01728 687000 info@crasl.co.uk
  01728 687000         01728 888209         info@crasl.co.uk

It is a real blow when you see the National Insurance deducted from your pay packet each month isn’t it?

Nevertheless, if you are employed or self-employed, are age 16 or over and earning above the minimum threshold, there is no way to evade paying it!

After all, it’s in your best interests to make National Insurance contributions as they can help to build your entitlement to certain benefits depending on whether you are employed or self-employed, such as the State Pension and Maternity Allowance.

However, it is not a one size fits all payment and several factors can determine how much, and the type of national insurance contribution is payable including your employment status, age, how much you earn and your residential status. In this blog, we take a closer look at how much National Insurance you are expected to pay based on your personal circumstances.

First things first. We need to discuss pay class. When trying to work out how much National Insurance you will pay you will need to know which class you fall into, this is because how much you pay will depend on your employment status.


• Class 1 national insurance is paid by employees AND employers (employees earning more than £184 a week and under State Pension age and NI will be automatically deducted by your employer)

•Class 2 is paid if you are self-employed and earning profits of £6,515 or more a year (if you are earning more than this, you can choose to pay voluntary contributions to fill or avoid gaps in your National Insurance record).

• Class 3 is a voluntary contribution. As mentioned above, you can pay voluntary contributions to fill or avoid gaps in your National Insurance record.

For example, you may want to voluntary contribute if you’re close to State Pension age and do not have enough qualifying years to get the full State Pension, or maybe you know you will not be able to get the qualifying years you need to get the full State Pension during your working life so decide to voluntarily contribute to help fill the pay gap when you retire.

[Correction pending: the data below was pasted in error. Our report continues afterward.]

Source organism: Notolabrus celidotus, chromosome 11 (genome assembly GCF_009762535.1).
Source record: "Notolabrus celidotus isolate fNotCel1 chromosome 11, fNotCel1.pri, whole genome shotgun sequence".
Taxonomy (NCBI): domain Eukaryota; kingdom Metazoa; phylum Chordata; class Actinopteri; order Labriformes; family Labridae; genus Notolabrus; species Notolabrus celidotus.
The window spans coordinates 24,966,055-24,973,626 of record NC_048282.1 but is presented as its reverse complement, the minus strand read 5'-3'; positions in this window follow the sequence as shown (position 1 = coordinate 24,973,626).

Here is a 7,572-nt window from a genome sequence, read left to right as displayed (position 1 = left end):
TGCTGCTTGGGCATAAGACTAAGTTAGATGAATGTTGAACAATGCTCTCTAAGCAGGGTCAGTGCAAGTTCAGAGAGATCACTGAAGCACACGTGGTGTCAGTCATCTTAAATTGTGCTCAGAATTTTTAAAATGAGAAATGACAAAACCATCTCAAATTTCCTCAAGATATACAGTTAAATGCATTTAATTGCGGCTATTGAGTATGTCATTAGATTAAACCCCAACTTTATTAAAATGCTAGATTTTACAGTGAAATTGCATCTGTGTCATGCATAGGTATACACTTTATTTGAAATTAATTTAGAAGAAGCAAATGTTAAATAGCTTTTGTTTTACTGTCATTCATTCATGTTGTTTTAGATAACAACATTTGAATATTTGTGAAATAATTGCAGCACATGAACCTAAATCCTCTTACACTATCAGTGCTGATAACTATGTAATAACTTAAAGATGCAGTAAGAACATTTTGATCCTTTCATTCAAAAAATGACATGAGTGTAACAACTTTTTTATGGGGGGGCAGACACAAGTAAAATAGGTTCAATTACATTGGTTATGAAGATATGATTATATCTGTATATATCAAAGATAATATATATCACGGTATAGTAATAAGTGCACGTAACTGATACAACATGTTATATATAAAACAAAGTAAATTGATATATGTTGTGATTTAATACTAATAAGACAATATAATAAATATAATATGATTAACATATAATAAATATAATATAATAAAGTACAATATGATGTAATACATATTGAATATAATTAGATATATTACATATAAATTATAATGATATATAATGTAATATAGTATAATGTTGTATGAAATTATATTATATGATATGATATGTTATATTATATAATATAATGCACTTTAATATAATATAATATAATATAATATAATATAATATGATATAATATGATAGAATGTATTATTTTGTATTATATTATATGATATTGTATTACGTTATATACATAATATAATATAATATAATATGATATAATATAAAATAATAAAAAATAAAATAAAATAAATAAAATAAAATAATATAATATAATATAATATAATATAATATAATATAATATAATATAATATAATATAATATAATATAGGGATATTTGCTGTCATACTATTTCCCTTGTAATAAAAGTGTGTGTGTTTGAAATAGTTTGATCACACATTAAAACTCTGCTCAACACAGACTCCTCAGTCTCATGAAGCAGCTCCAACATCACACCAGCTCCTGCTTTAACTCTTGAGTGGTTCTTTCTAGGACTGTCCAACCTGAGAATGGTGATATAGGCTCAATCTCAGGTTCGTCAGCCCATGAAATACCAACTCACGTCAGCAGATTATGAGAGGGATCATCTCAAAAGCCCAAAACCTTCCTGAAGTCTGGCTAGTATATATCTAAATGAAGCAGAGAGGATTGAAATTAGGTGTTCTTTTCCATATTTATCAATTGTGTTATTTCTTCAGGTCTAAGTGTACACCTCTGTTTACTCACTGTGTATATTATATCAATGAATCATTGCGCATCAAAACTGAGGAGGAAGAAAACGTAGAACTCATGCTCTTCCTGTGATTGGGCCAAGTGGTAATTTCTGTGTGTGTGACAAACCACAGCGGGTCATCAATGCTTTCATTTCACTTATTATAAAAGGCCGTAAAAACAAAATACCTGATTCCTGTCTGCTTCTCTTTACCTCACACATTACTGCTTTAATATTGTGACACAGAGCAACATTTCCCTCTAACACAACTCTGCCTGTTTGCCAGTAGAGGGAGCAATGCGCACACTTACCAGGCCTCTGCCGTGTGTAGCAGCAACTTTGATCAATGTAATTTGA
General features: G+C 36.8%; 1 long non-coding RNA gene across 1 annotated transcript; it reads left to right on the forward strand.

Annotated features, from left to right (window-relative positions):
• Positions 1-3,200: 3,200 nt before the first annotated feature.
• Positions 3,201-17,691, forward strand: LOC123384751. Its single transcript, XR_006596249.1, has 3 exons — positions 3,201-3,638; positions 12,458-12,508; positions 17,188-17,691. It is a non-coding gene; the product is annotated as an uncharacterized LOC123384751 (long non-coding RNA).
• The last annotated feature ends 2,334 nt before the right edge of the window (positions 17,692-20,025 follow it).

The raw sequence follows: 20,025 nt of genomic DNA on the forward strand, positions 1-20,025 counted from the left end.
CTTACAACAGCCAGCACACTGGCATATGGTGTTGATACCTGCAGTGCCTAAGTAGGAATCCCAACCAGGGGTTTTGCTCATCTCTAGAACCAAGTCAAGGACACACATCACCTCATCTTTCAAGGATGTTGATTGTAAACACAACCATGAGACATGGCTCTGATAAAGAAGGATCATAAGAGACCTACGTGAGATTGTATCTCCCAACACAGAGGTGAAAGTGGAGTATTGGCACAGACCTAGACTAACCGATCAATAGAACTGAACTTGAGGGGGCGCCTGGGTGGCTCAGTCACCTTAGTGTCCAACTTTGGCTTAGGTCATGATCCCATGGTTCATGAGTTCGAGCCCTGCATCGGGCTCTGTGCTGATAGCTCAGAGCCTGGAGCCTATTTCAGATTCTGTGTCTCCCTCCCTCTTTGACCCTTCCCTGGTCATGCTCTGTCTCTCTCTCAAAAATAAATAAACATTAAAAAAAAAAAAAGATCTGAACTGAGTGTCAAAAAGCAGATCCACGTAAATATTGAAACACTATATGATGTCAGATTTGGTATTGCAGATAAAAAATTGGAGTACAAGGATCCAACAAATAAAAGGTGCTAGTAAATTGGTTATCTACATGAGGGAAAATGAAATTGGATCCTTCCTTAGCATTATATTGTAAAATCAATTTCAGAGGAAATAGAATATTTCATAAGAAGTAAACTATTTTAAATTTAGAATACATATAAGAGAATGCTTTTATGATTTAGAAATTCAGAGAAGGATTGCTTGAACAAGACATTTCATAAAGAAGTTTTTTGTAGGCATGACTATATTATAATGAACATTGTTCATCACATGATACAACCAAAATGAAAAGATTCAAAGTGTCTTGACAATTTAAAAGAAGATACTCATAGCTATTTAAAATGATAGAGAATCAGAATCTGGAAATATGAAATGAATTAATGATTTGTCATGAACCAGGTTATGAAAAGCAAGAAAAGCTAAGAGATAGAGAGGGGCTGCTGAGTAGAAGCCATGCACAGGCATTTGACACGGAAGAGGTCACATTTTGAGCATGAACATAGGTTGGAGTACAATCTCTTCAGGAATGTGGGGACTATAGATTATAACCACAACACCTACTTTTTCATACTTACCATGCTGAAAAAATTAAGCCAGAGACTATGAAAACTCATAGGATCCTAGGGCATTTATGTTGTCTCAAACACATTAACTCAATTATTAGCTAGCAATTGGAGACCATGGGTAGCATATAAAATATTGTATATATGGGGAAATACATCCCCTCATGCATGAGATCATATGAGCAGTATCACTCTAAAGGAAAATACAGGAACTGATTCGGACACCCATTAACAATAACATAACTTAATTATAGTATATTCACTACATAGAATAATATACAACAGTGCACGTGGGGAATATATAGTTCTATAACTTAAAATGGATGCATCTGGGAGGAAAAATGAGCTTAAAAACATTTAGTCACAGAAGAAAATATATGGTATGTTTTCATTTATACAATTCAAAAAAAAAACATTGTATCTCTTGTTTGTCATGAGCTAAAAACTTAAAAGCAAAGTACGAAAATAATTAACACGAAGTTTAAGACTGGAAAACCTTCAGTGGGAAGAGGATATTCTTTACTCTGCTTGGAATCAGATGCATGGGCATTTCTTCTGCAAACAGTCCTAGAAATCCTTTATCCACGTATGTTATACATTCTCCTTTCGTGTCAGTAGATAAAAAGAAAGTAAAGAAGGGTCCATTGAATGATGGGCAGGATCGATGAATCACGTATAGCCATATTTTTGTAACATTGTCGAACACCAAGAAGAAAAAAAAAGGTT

• Class 4 is paid if you are self-employed and have profits over a certain amount (£9,569 or more a year).


An employees Class 1 National Insurance is made up of contributions:

• taken from their pay (employee’s National Insurance) • paid by their employer (employer’s National Insurance)

The amounts deducted and paid depend on:

• the employee’s National Insurance category letter – find out what insurance category letter you are here
• how much of the employee’s earnings falls within each band

*Source Gov.uk

If you are an employee, you start paying National Insurance when you earn more than £184 a week (2021/22). As you can see from the table above published by gov.uk the NI rate you pay depends on how much you earn, and is made up of:

• 12% of your weekly earnings between £184 and £967 (2021/22)

• 2% of your weekly earnings above £987.
(N.B. From 6th April 2022, Class 1 NICs will increase temporarily by 1.25% to fund Health and Social Care costs and deal with NHS back logs).

For example, if you earn £1,000 a week, you pay:

Nothing on the first £184
12% (£93.96 on the next £783
2% (0.66) on the next £33.

*Source gov.uk


If you are self-employed, you might be able to pay Class 2 contributions instead. Class 2 National Insurance contributions are set at a flat-rate weekly contributions of £3.05 a week in 2020-21 and 2021-22.

You will need to pay them for every week or partial week of self-employment in a tax year. This is if your profits for the year are £6,515 or more. If you earn less than this in a year, then you can choose to pay voluntary contributions which can help build contributory entitlements to benefits.

This can be a tricky area so seeking the services of CRASL, to do your books or help with your tax return will be invaluable to obtaining guidance on this subject.


In 2021-22, Class 3 voluntary National Insurance contributions are payable at a weekly rate of £15.40. This is the maximum you can pay each week. You might not always be able to pay Class 3 contributions for a tax year so again, it is important to seek some advice.

Voluntary contributions are there to help fill any gaps in your National Insurance record with the aim of obtaining yourself a higher pension from the state.

To receive a full new State Pension, you will need a minimum of 35 qualifying years of National Insurance contributions under your belt. Anyone with less than this will receive a reduced State Pension (at least ten qualifying years needed). If you fall short on qualifying years, paying Class 3 voluntary contributions can boost your pension entitlement.


If you are self-employed with a profit of £9,500 in 2021-2022, you will pay Class 4 National Insurance contributions. If you are over this figure, you will pay 9% on profits between £9,556 and £50,000 in 2020-21.

Hopefully, this will give you a basic understanding. If you need further help or clarification our team here at CRASL would be delighted to help. We pride ourselves on our jargon free approach and take pleasure in doing all the hard work for you.